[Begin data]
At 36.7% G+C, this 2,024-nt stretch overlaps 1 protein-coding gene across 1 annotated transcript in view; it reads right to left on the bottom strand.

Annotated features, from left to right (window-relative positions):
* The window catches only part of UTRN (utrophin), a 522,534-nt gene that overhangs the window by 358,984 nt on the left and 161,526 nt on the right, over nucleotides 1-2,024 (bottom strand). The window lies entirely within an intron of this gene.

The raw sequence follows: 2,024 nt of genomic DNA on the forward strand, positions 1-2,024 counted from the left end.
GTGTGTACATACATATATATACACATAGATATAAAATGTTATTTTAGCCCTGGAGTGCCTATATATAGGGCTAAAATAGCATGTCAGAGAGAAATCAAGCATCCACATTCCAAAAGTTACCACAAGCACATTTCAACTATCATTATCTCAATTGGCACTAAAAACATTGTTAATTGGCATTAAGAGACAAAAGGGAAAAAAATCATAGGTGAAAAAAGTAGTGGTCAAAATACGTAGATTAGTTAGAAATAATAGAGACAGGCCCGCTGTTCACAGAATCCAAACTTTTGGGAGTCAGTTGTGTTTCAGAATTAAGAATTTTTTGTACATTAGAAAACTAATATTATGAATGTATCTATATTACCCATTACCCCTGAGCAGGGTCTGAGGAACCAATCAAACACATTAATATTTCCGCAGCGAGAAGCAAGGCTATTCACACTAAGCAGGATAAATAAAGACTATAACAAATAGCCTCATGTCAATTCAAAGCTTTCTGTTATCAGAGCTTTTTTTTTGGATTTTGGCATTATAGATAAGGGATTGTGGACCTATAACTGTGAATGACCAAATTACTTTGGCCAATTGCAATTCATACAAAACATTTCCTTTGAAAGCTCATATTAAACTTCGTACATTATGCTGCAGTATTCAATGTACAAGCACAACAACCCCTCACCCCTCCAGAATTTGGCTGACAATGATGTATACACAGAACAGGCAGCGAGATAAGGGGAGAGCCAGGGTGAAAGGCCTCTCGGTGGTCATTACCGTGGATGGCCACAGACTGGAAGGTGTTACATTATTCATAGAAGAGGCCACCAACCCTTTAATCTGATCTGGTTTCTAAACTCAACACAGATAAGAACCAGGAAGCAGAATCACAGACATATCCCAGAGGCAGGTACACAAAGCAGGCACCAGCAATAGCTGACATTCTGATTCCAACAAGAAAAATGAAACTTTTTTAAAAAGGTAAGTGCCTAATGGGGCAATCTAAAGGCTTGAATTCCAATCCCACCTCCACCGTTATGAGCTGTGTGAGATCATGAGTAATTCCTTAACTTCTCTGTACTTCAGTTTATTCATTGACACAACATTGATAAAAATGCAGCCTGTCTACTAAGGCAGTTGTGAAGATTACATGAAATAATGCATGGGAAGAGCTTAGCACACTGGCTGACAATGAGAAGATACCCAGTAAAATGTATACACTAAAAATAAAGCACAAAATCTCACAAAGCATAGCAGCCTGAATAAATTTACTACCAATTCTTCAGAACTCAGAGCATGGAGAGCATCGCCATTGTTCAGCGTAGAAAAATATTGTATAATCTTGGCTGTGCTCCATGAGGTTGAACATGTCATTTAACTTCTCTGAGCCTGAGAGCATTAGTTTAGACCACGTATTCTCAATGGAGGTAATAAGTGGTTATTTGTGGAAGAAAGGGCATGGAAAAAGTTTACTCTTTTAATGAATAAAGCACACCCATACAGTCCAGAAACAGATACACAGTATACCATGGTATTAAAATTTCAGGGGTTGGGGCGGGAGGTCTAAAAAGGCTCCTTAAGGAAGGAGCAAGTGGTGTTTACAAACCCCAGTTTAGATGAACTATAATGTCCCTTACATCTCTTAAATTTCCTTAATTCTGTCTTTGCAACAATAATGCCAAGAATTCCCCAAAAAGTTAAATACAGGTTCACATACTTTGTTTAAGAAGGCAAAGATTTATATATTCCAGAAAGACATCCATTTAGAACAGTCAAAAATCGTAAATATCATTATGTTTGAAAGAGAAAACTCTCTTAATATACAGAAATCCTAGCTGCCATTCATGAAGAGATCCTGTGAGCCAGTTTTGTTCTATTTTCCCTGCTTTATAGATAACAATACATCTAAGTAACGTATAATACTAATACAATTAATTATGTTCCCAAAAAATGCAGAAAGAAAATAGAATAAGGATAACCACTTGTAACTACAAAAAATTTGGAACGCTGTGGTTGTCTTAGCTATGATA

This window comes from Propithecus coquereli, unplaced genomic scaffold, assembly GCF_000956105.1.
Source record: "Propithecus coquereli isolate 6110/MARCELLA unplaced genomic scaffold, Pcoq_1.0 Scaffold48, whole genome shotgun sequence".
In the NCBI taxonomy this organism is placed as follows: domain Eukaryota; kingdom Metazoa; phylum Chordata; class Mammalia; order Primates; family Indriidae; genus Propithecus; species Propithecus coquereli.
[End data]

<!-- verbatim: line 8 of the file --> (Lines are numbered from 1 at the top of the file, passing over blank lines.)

In the NCBI taxonomy this organism is placed as follows: domain Eukaryota; kingdom Metazoa; phylum Chordata; class Mammalia; order Primates; family Indriidae; genus Propithecus; species Propithecus coquereli.